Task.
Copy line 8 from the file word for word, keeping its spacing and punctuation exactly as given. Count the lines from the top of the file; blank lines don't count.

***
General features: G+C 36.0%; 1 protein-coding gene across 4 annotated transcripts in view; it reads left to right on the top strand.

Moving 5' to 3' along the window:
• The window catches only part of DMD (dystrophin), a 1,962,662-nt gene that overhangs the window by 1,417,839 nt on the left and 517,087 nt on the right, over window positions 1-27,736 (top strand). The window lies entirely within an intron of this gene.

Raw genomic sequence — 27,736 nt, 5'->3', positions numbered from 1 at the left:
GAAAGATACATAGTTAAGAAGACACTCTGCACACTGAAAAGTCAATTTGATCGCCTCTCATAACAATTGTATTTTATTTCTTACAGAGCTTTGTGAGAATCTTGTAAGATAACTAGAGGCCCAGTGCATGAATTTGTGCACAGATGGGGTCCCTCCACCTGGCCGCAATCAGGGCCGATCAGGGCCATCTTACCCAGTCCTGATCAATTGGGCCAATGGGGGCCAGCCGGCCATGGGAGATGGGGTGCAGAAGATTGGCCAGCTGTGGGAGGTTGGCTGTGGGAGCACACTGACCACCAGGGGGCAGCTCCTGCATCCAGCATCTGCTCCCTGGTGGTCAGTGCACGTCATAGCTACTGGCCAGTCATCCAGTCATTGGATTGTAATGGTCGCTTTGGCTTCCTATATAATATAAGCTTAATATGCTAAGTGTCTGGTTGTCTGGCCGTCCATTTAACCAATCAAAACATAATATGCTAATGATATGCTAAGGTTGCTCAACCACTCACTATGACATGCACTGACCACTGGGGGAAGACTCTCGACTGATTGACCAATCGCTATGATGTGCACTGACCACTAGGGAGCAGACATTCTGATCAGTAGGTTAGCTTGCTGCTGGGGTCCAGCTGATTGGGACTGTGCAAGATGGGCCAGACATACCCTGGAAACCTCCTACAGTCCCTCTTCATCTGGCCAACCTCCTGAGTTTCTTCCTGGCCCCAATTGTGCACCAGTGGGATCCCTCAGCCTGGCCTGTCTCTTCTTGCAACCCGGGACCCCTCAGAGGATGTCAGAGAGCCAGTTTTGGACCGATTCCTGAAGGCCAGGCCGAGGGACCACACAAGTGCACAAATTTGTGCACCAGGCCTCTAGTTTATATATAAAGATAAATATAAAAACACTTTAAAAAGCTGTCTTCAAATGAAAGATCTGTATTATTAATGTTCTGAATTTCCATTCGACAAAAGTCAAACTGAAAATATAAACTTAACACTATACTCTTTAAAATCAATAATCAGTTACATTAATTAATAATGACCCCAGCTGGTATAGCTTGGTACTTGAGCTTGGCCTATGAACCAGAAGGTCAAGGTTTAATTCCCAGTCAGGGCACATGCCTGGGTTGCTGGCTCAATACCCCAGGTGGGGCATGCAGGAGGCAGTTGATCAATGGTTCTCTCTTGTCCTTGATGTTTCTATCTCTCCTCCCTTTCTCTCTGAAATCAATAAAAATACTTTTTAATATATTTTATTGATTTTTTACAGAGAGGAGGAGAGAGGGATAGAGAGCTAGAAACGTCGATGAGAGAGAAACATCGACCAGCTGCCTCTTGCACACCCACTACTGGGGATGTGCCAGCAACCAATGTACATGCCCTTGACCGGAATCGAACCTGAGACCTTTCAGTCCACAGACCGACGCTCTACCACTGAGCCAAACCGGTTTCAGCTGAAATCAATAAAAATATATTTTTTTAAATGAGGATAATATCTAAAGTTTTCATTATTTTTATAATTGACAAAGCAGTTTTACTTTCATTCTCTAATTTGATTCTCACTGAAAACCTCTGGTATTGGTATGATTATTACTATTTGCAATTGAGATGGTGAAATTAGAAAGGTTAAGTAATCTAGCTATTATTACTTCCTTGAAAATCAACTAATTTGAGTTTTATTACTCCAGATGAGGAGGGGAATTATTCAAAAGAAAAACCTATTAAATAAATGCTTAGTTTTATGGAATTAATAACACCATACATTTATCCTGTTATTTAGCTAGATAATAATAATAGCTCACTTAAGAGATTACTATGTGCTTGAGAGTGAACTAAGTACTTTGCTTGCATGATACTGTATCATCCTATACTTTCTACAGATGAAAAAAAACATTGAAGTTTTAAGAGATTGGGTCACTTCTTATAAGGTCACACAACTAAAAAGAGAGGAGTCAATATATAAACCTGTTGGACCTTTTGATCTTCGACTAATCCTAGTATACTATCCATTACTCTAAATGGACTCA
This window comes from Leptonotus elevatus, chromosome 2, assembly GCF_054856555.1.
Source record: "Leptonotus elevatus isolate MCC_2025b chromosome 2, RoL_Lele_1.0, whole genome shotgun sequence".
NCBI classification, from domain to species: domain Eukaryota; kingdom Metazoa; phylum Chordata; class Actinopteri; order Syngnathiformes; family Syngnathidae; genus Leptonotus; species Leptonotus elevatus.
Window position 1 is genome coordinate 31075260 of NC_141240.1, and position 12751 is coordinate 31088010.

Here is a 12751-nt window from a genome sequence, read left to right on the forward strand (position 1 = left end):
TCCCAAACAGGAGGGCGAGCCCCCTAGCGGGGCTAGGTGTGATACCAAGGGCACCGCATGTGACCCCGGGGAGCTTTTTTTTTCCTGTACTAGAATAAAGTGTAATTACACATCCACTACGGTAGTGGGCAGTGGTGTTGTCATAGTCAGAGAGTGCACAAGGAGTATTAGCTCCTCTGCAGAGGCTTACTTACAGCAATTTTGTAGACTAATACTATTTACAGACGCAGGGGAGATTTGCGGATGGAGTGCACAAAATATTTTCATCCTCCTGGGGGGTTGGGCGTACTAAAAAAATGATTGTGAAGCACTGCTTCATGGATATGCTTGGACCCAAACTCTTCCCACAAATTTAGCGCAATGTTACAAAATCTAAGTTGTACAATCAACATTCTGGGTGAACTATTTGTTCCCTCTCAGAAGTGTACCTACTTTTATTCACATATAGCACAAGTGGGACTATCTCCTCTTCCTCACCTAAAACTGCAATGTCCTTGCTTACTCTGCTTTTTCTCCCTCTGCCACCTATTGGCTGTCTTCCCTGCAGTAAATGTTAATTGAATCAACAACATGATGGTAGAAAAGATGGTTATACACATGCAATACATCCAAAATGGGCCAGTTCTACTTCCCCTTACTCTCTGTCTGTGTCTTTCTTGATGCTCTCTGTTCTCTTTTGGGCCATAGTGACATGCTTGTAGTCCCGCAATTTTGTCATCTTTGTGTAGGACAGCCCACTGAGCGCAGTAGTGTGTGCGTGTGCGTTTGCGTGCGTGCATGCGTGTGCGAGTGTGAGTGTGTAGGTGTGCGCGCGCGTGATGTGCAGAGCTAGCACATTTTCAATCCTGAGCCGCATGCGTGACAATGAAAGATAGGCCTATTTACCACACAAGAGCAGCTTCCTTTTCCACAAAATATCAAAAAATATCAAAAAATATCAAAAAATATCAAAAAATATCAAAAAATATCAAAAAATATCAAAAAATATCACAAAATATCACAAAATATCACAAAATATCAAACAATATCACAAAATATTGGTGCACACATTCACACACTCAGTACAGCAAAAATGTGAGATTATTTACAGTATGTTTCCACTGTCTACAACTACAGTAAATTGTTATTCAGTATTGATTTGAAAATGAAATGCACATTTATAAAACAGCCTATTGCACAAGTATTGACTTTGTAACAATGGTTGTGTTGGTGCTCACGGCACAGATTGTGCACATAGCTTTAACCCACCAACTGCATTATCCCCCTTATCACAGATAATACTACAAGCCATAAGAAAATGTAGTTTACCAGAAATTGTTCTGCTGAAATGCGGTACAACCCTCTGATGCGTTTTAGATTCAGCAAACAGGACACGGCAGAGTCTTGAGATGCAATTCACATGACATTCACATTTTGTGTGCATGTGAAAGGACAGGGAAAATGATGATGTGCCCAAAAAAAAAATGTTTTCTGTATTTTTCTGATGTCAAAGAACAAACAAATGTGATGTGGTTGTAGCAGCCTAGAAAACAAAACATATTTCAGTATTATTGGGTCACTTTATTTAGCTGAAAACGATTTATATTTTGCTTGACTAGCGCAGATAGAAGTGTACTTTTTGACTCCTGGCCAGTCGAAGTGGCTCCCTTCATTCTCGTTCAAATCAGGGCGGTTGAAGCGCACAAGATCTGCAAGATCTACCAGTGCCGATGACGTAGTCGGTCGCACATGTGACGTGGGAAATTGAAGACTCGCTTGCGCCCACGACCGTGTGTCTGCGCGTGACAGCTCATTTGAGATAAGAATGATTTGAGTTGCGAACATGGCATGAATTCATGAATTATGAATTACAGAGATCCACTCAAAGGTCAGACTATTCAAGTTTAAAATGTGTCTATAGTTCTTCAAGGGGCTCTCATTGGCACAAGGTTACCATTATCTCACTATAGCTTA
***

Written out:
NCBI classification, from domain to species: domain Eukaryota; kingdom Metazoa; phylum Chordata; class Actinopteri; order Syngnathiformes; family Syngnathidae; genus Leptonotus; species Leptonotus elevatus.